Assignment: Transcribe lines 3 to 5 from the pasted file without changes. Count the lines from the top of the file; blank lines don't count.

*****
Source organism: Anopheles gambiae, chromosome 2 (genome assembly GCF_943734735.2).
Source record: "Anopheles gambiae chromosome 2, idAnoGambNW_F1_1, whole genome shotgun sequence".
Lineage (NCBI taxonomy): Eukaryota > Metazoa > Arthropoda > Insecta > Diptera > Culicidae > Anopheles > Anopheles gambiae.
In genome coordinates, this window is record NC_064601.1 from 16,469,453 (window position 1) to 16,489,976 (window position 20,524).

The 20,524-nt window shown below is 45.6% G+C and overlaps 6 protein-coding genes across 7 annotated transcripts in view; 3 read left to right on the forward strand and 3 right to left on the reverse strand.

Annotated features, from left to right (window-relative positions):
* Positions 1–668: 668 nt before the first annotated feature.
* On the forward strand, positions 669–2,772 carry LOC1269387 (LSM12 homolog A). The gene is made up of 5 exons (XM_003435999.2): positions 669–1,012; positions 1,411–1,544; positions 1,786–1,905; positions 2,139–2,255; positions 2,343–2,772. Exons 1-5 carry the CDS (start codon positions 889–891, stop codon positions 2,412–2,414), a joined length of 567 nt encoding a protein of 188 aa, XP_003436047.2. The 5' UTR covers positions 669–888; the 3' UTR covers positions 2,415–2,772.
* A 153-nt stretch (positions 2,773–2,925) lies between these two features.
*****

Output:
Lineage (NCBI taxonomy): Eukaryota > Metazoa > Arthropoda > Insecta > Diptera > Culicidae > Anopheles > Anopheles gambiae.
In genome coordinates, this window is record NC_064601.1 from 16,469,453 (window position 1) to 16,489,976 (window position 20,524).

The 20,524-nt window shown below is 45.6% G+C and overlaps 6 protein-coding genes across 7 annotated transcripts in view; 3 read left to right on the forward strand and 3 right to left on the reverse strand.